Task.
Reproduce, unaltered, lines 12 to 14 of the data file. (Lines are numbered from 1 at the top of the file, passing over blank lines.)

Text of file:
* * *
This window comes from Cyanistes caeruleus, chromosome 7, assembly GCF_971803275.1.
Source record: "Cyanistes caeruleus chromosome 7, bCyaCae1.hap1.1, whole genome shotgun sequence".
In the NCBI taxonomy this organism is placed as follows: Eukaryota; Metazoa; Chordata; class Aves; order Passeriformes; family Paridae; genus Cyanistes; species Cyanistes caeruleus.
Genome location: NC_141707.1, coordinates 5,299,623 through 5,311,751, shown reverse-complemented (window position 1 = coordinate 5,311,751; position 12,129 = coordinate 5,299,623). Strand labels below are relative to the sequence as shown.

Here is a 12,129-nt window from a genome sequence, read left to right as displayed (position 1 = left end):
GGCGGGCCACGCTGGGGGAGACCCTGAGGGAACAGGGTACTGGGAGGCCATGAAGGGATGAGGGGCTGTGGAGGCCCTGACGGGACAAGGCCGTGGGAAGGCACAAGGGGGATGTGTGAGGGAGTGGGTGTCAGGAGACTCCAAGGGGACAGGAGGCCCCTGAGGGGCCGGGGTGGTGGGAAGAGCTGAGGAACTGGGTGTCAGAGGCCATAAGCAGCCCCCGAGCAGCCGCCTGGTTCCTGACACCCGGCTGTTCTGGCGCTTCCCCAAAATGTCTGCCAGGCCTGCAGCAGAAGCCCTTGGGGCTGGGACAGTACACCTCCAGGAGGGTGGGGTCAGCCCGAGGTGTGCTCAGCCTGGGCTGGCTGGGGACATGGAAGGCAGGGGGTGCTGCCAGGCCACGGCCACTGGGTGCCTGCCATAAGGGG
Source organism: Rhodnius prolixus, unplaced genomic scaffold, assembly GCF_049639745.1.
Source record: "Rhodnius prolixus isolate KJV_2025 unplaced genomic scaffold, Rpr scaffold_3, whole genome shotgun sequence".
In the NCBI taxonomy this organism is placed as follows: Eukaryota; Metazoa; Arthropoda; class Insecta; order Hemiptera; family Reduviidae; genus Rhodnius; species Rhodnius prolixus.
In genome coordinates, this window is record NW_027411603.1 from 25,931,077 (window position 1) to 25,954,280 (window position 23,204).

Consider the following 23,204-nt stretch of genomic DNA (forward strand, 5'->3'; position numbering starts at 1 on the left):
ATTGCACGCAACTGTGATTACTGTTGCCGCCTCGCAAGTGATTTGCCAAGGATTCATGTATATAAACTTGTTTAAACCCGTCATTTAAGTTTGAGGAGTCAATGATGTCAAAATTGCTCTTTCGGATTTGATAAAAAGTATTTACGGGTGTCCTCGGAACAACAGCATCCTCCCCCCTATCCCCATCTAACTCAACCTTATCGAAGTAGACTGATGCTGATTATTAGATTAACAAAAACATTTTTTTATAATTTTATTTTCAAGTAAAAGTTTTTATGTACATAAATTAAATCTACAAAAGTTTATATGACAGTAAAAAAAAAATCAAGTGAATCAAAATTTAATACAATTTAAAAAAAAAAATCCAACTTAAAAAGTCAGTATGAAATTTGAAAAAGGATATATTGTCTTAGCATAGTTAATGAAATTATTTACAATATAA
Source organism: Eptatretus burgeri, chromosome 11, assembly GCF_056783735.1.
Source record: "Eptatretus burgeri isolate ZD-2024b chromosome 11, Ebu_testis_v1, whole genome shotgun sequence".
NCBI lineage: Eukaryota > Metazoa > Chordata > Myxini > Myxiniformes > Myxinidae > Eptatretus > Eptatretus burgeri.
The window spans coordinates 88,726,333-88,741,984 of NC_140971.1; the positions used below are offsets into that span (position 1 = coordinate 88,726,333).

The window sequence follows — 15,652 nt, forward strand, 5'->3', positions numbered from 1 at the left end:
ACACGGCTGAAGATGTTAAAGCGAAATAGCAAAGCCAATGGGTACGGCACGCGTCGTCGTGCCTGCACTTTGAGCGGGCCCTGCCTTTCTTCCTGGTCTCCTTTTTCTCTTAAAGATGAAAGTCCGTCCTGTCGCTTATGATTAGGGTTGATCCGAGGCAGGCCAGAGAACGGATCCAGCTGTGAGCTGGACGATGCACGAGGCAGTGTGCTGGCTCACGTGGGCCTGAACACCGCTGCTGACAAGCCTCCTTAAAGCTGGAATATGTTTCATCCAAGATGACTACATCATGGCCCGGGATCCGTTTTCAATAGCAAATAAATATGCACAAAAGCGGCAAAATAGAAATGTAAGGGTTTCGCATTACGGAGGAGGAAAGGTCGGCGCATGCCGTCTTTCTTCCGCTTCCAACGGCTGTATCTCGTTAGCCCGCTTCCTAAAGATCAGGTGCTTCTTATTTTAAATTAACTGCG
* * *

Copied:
ATTGCACGCAACTGTGATTACTGTTGCCGCCTCGCAAGTGATTTGCCAAGGATTCATGTATATAAACTTGTTTAAACCCGTCATTTAAGTTTGAGGAGTCAATGATGTCAAAATTGCTCTTTCGGATTTGATAAAAAGTATTTACGGGTGTCCTCGGAACAACAGCATCCTCCCCCCTATCCCCATCTAACTCAACCTTATCGAAGTAGACTGATGCTGATTATTAGATTAACAAAAACATTTTTTTATAATTTTATTTTCAAGTAAAAGTTTTTATGTACATAAATTAAATCTACAAAAGTTTATATGACAGTAAAAAAAAAATCAAGTGAATCAAAATTTAATACAATTTAAAAAAAAAAATCCAACTTAAAAAGTCAGTATGAAATTTGAAAAAGGATATATTGTCTTAGCATAGTTAATGAAATTATTTACAATATAA
Source organism: Eptatretus burgeri, chromosome 11, assembly GCF_056783735.1.
Source record: "Eptatretus burgeri isolate ZD-2024b chromosome 11, Ebu_testis_v1, whole genome shotgun sequence".